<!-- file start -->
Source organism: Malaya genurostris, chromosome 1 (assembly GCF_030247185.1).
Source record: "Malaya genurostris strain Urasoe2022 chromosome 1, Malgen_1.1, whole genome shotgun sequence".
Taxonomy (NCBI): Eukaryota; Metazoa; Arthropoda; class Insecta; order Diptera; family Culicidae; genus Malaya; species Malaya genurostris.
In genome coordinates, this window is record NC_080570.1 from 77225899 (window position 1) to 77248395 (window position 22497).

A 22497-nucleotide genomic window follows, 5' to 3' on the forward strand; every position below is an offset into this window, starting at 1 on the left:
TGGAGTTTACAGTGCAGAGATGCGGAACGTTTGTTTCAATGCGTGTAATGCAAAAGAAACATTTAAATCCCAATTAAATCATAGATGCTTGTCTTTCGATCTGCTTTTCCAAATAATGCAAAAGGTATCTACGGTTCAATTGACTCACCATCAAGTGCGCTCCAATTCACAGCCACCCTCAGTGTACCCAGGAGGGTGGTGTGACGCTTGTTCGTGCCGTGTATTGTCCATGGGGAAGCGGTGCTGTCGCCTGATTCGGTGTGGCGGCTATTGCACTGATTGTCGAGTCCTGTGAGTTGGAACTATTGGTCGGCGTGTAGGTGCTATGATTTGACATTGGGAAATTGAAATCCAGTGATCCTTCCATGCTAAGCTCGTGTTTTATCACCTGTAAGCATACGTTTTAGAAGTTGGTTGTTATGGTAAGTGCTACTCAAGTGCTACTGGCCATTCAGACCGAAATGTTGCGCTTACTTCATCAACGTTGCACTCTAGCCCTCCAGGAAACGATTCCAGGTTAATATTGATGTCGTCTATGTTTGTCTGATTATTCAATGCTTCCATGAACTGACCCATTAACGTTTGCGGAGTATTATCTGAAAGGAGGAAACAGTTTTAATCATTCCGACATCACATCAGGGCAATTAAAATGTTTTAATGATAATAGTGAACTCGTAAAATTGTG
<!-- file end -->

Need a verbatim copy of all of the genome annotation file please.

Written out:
Source organism: Malaya genurostris, chromosome 1 (assembly GCF_030247185.1).
Source record: "Malaya genurostris strain Urasoe2022 chromosome 1, Malgen_1.1, whole genome shotgun sequence".
Taxonomy (NCBI): Eukaryota; Metazoa; Arthropoda; class Insecta; order Diptera; family Culicidae; genus Malaya; species Malaya genurostris.
In genome coordinates, this window is record NC_080570.1 from 77225899 (window position 1) to 77248395 (window position 22497).

A 22497-nucleotide genomic window follows, 5' to 3' on the forward strand; every position below is an offset into this window, starting at 1 on the left:
TGGAGTTTACAGTGCAGAGATGCGGAACGTTTGTTTCAATGCGTGTAATGCAAAAGAAACATTTAAATCCCAATTAAATCATAGATGCTTGTCTTTCGATCTGCTTTTCCAAATAATGCAAAAGGTATCTACGGTTCAATTGACTCACCATCAAGTGCGCTCCAATTCACAGCCACCCTCAGTGTACCCAGGAGGGTGGTGTGACGCTTGTTCGTGCCGTGTATTGTCCATGGGGAAGCGGTGCTGTCGCCTGATTCGGTGTGGCGGCTATTGCACTGATTGTCGAGTCCTGTGAGTTGGAACTATTGGTCGGCGTGTAGGTGCTATGATTTGACATTGGGAAATTGAAATCCAGTGATCCTTCCATGCTAAGCTCGTGTTTTATCACCTGTAAGCATACGTTTTAGAAGTTGGTTGTTATGGTAAGTGCTACTCAAGTGCTACTGGCCATTCAGACCGAAATGTTGCGCTTACTTCATCAACGTTGCACTCTAGCCCTCCAGGAAACGATTCCAGGTTAATATTGATGTCGTCTATGTTTGTCTGATTATTCAATGCTTCCATGAACTGACCCATTAACGTTTGCGGAGTATTATCTGAAAGGAGGAAACAGTTTTAATCATTCCGACATCACATCAGGGCAATTAAAATGTTTTAATGATAATAGTGAACTCGTAAAATTGTG